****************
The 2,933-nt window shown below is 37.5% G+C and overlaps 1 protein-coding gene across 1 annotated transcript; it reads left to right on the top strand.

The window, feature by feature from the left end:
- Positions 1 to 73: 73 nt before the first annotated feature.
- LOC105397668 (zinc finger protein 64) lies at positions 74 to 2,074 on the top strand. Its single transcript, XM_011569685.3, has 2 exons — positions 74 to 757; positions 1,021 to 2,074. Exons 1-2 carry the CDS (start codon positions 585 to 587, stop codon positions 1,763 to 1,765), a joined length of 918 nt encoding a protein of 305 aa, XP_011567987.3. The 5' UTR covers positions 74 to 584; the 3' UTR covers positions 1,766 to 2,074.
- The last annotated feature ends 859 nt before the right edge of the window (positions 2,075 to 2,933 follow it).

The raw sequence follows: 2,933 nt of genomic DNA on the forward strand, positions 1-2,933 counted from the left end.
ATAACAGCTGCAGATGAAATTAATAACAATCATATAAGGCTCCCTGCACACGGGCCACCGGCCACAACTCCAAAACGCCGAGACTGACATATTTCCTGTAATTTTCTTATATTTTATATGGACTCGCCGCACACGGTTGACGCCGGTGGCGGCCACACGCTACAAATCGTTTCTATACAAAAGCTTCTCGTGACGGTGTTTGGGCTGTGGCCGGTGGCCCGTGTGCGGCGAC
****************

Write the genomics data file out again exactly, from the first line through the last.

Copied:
The 2,933-nt window shown below is 37.5% G+C and overlaps 1 protein-coding gene across 1 annotated transcript; it reads left to right on the top strand.

The window, feature by feature from the left end:
- Positions 1 to 73: 73 nt before the first annotated feature.
- LOC105397668 (zinc finger protein 64) lies at positions 74 to 2,074 on the top strand. Its single transcript, XM_011569685.3, has 2 exons — positions 74 to 757; positions 1,021 to 2,074. Exons 1-2 carry the CDS (start codon positions 585 to 587, stop codon positions 1,763 to 1,765), a joined length of 918 nt encoding a protein of 305 aa, XP_011567987.3. The 5' UTR covers positions 74 to 584; the 3' UTR covers positions 1,766 to 2,074.
- The last annotated feature ends 859 nt before the right edge of the window (positions 2,075 to 2,933 follow it).

The raw sequence follows: 2,933 nt of genomic DNA on the forward strand, positions 1-2,933 counted from the left end.
ATAACAGCTGCAGATGAAATTAATAACAATCATATAAGGCTCCCTGCACACGGGCCACCGGCCACAACTCCAAAACGCCGAGACTGACATATTTCCTGTAATTTTCTTATATTTTATATGGACTCGCCGCACACGGTTGACGCCGGTGGCGGCCACACGCTACAAATCGTTTCTATACAAAAGCTTCTCGTGACGGTGTTTGGGCTGTGGCCGGTGGCCCGTGTGCGGCGAC